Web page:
5. Scuff the metal with steel wool to smooth it out and to give the metal some "tooth". Rinse it off with brake clean, then wash it with soap and water to get your grimy fingerprints off of it. That means don't touch the flat surface again, dummy!








    6. Now, tape the PnP Blue design-side down so that it can't slide around on the surface. Make sure it does not have any wrinkles or kinks. Sometimes for this step I pre-heat the brass a little so that the PnP will kind of stick as I lay it down.




    7. Lay the metal with the PnP Blue facing up on a burn-proof countertop or piece of flat wood. The plate needs to be flat while you iron. I put a paper towel under it. Then lay a doubled-over paper towel over it to keep the iron from touching it directly because it can melt and scratch the PnP with direct contact.






    8. Set the iron to the highest setting and iron with medium pressure for 3-4 minutes. The idea is to get the plate hot while applying pressure, incase you couldn't figure that out. For this particular tag I used a twisting motion to keep the pressure and heat even.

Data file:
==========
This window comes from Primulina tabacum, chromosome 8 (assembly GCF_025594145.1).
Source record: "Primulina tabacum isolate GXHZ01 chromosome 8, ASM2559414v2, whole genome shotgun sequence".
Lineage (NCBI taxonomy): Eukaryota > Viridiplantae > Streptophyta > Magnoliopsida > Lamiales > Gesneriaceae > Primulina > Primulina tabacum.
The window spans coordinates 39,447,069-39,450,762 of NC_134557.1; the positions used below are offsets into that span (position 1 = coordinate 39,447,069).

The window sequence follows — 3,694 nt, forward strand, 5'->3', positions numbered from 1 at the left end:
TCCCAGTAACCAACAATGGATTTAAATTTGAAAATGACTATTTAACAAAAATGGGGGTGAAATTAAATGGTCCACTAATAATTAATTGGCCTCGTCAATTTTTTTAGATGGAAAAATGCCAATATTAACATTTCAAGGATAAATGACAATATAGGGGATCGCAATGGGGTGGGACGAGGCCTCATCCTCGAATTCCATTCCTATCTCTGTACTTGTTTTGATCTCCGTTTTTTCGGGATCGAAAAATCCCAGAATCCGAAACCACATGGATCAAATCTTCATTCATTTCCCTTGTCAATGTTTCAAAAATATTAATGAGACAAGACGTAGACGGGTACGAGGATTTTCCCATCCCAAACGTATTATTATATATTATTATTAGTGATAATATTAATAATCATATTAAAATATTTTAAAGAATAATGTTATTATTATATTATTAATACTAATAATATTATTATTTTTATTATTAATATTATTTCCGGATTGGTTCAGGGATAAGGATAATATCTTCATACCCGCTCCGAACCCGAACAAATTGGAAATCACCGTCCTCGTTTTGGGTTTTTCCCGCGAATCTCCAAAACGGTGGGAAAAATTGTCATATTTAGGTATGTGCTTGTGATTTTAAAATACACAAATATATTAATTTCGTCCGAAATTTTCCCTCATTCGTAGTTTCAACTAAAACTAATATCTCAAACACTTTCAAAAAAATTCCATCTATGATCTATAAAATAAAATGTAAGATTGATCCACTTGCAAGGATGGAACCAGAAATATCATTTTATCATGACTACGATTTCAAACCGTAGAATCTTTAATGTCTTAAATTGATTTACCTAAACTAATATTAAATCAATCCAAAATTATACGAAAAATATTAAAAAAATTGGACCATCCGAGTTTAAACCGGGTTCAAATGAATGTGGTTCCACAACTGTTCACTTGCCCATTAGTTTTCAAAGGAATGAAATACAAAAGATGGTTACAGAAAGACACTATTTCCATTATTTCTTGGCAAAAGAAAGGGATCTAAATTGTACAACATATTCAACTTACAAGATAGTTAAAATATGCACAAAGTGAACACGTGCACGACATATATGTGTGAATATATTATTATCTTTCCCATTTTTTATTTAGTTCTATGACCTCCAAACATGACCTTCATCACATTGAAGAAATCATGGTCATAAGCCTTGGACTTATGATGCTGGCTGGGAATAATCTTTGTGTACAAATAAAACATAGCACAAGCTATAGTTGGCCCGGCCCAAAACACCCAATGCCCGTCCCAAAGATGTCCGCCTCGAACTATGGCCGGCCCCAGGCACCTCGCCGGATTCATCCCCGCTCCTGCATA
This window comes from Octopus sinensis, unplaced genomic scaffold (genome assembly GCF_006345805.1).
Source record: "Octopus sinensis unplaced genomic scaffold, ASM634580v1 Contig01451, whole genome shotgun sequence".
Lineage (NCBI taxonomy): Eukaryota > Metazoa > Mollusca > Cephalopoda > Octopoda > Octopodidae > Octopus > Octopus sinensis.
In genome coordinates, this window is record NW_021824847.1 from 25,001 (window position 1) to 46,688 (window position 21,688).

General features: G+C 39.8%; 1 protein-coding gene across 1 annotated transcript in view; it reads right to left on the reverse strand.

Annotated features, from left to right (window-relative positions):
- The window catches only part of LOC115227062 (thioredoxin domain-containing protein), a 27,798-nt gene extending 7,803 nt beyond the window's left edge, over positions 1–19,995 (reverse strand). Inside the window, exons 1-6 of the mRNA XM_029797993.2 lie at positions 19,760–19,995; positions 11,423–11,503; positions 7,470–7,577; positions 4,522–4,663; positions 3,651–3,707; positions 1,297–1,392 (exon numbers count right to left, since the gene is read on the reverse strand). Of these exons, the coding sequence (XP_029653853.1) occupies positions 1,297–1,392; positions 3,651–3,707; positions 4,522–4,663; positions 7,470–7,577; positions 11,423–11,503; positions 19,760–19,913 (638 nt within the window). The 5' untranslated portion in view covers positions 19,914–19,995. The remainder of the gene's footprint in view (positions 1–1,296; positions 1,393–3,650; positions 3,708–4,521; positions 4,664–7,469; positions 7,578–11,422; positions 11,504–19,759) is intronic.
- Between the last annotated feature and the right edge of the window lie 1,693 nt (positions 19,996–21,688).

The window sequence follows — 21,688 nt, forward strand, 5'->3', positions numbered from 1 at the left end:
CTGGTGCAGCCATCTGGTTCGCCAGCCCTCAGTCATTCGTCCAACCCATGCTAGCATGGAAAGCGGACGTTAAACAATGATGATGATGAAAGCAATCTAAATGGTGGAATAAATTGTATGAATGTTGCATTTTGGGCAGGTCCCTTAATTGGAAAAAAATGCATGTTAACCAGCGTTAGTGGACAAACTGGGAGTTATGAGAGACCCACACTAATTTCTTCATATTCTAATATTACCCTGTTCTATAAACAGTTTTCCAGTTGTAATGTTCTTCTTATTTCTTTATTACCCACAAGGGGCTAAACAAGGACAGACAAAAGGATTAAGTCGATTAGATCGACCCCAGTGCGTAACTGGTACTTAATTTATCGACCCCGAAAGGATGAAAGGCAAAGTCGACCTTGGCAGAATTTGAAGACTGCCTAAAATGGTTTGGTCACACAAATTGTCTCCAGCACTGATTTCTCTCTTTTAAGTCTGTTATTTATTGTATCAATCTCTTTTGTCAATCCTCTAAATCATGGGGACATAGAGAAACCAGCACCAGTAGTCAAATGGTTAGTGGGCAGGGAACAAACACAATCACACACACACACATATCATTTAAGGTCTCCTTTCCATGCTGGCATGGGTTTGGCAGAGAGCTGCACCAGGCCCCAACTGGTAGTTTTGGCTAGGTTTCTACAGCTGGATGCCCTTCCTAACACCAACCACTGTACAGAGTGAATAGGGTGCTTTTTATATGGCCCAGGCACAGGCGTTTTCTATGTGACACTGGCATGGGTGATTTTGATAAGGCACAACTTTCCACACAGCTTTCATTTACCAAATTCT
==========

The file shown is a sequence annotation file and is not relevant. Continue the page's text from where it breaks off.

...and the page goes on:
9. When you are done ironing, the design will show up much better than it did before. See how the image is nearly black? That's what you want.




    10. IMPORTANT: Let the metal cool completely before peeling off the PnP Blue. If you do it too soon, it will not leave the resist image. You can cool it with water on the back. Just be sure not to get any on the design side because it can wash off. Peel slowly and evenly.




    11. There will likely be pinholes in the design. This is easily fixed with a nice Sharpie. Yes, that means that you could draw a design with a Sharpie and do this same technique. The Sharpie is not as resistant to the etchant as the PnP, but it works pretty well.



    Last edited by L7Josh; 02-22-2012 at 9:20 PM.

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    12. Cover the entire back of the tag with packing tape. This keeps the etchant from eating away the back. Try to get a perfect adhesive seal around the edges because the etchant likes to seep under the tape. It's usually not the end of the world if the back of the tag gets etched a little, but just remember that it will eat any of the brass that it touches. I like to leave a loop of tape on the end to act as a handle to lift it out of the etchant.






    13. Trim the excess tape off.